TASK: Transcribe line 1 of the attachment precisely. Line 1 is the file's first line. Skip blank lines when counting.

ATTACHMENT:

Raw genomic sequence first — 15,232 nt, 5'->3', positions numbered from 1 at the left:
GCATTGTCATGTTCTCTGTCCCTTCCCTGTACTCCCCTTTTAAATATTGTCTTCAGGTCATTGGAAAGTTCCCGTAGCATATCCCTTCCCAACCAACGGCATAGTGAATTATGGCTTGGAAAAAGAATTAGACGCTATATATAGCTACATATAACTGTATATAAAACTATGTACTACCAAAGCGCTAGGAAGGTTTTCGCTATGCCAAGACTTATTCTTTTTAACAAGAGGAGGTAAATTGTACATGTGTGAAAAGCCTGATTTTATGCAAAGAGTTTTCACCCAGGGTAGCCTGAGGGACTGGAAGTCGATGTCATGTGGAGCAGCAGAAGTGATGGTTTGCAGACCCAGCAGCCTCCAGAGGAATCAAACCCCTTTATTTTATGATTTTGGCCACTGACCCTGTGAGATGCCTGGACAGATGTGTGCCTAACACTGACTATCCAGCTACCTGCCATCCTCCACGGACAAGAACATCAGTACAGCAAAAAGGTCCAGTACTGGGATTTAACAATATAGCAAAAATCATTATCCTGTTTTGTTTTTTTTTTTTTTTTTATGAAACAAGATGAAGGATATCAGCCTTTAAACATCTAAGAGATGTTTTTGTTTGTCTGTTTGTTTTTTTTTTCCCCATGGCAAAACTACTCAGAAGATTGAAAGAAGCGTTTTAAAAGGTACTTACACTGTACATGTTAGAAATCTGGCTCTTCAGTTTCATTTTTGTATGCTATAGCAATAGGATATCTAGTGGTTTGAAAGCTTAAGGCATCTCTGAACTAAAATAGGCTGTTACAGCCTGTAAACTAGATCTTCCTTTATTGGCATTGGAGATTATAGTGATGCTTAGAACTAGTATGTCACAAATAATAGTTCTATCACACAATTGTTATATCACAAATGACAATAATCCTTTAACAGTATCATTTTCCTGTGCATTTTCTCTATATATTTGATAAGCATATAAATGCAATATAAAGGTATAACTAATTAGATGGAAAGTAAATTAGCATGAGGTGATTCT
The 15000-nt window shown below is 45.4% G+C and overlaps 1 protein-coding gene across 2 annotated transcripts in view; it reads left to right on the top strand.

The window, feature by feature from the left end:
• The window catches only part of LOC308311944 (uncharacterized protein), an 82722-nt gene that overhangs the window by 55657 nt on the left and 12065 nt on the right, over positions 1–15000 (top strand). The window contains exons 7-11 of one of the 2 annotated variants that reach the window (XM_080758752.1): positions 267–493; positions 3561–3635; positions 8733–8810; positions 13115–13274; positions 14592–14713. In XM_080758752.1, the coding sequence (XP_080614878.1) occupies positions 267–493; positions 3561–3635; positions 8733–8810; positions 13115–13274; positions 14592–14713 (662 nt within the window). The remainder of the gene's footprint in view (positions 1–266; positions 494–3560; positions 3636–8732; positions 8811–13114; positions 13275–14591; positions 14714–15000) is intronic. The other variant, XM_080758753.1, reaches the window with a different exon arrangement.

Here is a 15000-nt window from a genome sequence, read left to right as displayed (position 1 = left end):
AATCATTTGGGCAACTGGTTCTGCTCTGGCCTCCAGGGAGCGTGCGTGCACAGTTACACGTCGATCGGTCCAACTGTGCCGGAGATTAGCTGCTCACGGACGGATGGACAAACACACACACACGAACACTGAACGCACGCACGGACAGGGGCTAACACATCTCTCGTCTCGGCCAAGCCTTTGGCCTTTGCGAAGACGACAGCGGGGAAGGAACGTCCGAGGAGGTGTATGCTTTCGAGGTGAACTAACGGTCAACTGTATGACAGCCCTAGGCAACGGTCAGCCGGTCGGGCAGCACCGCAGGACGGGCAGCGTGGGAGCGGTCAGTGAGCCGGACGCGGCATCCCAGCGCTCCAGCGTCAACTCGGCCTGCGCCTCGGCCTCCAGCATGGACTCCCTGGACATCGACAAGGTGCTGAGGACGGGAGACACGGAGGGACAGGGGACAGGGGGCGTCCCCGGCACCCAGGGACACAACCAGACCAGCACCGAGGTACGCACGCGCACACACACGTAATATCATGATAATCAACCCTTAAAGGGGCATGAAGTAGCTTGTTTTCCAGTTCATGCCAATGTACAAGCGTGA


Raw genomic sequence first — 15,232 nt, 5'->3', positions numbered from 1 at the left: